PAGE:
Peripheral T lymphocytes from infected children with PEM had lower expression of the activation marker CD69, and predominantly showed an intermediate (CD45RAlow/CD45ROlow) rather than a memory phenotype (CD45ROhigh) when compared to healthy donors [20,21]. These T cells were biased towards type 2 T helper cell (Th2) responses, represented by decreased IFN-γ/IL-2 (type 1 T helper cell [Th1]) and increased IL-4/IL-10 (Th2) production [22]. Experimentally undernourished weanling mice had predominantly T cells of the naïve quiescent phenotype (CD45RA+/CD62L+) [23,24]. In these mice, IFN-γ- responses were depressed and IL-10 and the Th2-associated antibody, IgE, were increased, while IL-4 production remained normal [25].

These findings, however, should not be taken to suggest that PEM generally biases towards Th2 responses. Rather, PEM appears to alter immune responses, thus hampering protective immunity of any type. Protective T cell responses against helminth infections are predominantly of the Th2 type comprising IL-4 production, expansion of eosinophils, and IgE secretion. However, malnourished children are deficient for protective IgE antibodies against Ascaris lumbricoides [26,27]. By suppressing such responses in mice, PEM increases susceptibility to infection with the intestinal parasite, Heligmosomoides polygyrus [28]. Malnourished children suffering from helminth infections have high concentrations of total IgE. Yet these antibodies are neither worm-specific nor protective, and their memory T cells do not recognize helminth antigens [27,28].

Malnutrition and Tuberculosis: Yesterday and Today

Malnutrition is generally appreciated as a major risk factor in the onset of active tuberculosis [9]. This notion is largely based on historical reports but also on more recent experimental animal studies.

One of the major disease burdens globally, tuberculosis is a well-documented example of the way in which malnutrition leads to worse disease outcomes. During the First World War, Denmark was affected by a tuberculosis epidemic similar to that prevailing in countries at war. The Danish tuberculosis epidemic could be explained by widespread malnourishment, since the export of meat, fish, poultry, and dairy products meant that food was scarce inside the country. This tuberculosis epidemic plummeted once the German blockade of Denmark was established and food became available to the Danish population again, but the epidemic continued in other countries [9].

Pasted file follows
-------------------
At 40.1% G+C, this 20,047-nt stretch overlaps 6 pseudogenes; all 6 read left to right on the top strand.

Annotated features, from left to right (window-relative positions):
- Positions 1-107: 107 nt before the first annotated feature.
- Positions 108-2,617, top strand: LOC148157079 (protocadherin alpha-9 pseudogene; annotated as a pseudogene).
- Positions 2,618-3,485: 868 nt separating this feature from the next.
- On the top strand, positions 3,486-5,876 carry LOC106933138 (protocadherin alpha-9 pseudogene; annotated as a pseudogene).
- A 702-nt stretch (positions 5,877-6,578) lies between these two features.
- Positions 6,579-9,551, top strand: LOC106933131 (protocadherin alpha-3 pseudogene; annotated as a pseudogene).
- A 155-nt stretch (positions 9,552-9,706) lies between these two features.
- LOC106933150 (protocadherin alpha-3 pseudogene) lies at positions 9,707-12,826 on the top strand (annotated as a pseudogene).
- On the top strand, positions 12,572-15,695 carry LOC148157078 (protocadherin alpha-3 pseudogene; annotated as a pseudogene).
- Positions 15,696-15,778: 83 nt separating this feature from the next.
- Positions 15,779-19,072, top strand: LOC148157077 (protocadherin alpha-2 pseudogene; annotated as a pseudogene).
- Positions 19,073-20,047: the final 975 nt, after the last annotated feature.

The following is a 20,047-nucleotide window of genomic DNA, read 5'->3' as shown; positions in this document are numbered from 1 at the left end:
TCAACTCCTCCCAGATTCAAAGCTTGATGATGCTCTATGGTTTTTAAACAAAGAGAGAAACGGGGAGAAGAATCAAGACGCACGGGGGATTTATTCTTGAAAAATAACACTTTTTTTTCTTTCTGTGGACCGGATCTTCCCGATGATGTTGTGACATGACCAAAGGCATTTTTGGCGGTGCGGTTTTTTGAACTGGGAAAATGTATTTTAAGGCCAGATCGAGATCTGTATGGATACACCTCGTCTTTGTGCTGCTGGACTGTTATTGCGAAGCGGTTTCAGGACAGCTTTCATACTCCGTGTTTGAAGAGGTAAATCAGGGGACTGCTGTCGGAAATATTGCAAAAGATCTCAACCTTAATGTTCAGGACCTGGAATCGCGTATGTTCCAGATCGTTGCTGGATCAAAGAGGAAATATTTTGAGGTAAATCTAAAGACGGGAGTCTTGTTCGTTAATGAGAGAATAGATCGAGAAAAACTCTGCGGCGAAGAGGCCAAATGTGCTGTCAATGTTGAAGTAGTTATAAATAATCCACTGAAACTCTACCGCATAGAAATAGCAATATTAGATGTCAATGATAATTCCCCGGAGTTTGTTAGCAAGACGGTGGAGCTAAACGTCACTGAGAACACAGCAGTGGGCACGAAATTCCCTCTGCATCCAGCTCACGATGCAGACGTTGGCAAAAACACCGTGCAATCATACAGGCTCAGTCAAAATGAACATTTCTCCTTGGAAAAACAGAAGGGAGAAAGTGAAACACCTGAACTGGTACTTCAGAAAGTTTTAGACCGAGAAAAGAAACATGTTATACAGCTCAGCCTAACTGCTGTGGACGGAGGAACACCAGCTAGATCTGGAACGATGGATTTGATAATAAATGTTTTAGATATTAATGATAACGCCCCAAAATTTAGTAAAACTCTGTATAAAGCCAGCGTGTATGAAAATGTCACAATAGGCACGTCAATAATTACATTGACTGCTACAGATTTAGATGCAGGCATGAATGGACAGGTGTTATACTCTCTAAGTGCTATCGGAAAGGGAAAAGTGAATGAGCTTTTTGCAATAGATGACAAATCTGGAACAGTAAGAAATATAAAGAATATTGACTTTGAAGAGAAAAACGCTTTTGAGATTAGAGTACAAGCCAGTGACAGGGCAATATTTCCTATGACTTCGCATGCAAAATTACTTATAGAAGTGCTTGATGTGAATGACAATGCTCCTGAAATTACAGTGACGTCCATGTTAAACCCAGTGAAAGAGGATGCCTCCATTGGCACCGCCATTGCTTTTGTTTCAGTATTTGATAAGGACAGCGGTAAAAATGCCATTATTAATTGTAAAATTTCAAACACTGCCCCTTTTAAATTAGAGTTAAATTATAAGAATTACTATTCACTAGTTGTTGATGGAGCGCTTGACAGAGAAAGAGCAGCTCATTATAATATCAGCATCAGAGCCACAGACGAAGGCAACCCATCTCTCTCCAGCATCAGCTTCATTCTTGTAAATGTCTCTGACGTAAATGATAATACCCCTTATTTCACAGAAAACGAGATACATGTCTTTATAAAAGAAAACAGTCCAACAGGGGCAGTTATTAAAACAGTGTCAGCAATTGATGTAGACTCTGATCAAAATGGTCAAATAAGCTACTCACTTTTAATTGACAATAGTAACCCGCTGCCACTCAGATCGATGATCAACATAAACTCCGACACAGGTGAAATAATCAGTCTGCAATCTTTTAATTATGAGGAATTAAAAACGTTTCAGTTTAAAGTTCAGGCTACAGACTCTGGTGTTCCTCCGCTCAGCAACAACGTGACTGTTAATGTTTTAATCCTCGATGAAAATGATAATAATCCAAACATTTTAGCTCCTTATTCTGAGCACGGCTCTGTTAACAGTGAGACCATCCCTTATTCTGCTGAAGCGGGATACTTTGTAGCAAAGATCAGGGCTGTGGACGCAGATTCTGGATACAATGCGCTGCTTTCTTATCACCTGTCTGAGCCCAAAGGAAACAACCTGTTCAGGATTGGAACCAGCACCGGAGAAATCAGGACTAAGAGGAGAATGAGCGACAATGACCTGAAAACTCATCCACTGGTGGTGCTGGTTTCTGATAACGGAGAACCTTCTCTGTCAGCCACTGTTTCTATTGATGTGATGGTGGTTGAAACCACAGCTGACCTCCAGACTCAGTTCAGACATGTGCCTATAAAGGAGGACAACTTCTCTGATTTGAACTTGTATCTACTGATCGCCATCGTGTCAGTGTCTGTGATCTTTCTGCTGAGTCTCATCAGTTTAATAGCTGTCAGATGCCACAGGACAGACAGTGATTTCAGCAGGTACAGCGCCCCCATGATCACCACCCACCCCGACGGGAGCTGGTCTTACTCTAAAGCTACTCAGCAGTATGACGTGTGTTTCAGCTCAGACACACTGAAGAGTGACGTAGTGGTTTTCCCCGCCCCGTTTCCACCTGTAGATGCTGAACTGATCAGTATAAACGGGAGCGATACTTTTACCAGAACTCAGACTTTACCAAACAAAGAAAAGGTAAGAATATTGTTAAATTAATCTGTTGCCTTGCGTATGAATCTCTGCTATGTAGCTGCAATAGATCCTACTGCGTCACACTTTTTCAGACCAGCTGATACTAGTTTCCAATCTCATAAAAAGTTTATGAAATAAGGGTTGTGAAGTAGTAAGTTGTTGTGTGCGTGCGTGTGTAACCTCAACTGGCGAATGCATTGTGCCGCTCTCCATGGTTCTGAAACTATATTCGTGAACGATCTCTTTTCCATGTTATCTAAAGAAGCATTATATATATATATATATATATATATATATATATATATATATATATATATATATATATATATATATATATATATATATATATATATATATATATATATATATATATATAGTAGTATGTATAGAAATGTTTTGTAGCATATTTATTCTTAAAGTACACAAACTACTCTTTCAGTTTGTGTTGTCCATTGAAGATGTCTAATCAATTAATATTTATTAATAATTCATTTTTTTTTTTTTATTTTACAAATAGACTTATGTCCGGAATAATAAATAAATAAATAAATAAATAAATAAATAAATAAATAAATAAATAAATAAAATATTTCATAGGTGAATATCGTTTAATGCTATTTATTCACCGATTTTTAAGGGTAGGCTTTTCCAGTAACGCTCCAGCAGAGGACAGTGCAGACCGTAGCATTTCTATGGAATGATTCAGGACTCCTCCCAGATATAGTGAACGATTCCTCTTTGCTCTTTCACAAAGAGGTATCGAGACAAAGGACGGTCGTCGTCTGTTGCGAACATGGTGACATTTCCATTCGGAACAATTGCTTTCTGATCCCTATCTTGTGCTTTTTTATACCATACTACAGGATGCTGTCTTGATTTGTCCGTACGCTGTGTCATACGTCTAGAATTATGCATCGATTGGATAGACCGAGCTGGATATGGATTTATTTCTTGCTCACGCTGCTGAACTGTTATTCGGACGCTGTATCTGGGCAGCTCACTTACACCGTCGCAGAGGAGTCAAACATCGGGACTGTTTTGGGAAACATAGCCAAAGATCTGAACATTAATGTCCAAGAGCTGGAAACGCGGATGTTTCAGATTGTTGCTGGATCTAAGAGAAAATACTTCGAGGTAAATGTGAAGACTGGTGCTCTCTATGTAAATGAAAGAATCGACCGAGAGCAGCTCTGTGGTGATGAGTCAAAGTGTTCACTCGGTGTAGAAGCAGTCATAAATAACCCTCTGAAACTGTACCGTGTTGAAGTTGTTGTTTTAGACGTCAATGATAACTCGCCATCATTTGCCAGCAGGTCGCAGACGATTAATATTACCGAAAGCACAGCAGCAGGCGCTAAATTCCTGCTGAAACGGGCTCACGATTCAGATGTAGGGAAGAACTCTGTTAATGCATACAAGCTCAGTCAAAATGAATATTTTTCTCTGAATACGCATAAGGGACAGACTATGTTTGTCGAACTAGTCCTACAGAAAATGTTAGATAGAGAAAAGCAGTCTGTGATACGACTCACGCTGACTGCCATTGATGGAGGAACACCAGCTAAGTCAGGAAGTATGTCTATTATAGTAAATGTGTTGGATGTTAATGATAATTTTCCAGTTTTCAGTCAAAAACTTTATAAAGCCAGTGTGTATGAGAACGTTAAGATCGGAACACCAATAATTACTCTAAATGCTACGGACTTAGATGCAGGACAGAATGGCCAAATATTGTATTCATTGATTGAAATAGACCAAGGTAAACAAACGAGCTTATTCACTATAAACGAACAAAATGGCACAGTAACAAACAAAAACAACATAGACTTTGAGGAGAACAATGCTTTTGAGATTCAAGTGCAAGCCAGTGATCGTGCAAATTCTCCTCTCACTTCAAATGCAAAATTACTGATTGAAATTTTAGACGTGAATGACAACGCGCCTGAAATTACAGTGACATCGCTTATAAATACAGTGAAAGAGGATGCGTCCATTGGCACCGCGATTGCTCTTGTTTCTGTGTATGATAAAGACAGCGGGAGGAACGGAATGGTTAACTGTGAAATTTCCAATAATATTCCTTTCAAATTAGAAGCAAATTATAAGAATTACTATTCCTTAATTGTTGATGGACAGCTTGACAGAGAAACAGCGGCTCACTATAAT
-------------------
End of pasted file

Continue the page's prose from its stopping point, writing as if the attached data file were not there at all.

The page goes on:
Five Key Papers on the Link Between Malnutrition, Immunity, and Infection

Ing et al., 2000 [28] Employing an animal model for helminth infection, this study shows that malnutrition interferes with protective immunity.

Cegielski et al., 2004 [9] This paper summarizes, for the first time, clear evidence of the link between malnutrition and tuberculosis.

Zarkesh-Esfahani et al., 2004 [60] The authors show the link between leptin-induced TNF- and neutrophil activation.

Turnbaugh et al., 2006 [66] This paper puts a new component on to the map of research on overnutrition: the gut flora’s influence on energy uptake.

Tectonidis, 2006 [76] This paper points out a quick and practical approach to remediate acute malnutrition.

A comparative radiographic survey of prisoners of war held in German camps during the Second World War under similar living conditions found a tuberculosis prevalence of 1.2% versus up to 19.0% among the British and Russians, respectively, with more severe outcomes in the latter. This difference in prevalence and severity is probably a direct consequence of the fact that only the British prisoners received—in addition to the regular prison diet—a Red Cross supplement of 30 grams of protein and 1,000 kilocalories per day. This causal relationship is in line with the positive correlation of below average BMI with increased risk of pulmonary tuberculosis [9].

Unexplored Research Topics on the Link Between Malnutrition and Infection

  1. Control of energy uptake by the host through microbial communities in the gut.
  2. Changes of gut flora in malnutrition and influence of probiotics.
  3. Regulation of energy requirement and food uptake during immune responses.
  4. Role of cytokines in regulating nutrient uptake.
  5. Crosstalk between immune (cytokines) and nutrition-related “hormones” (e.g., leptin).
  6. Tissue-specific loss of nutrients during infection, inflammation, and immunity.
  7. Efficacy of vaccines and drugs given under acute and chronic PEM conditions.
  8. Identification of essential immunonutrients and development of food supplements easily accessible for societies with chronic PEM.
  9. Schedules for sustainable local food production and safe water supplies by societies suffering from PEM.
  10. Efficacy of additives to drinking water and food to prevent infection.
  11. Engineering nutritionally enhanced food to prevent infections (e.g., rice, sorghum)
  12. Bringing it to the people: Improved infrastructures for food distribution in developing countries.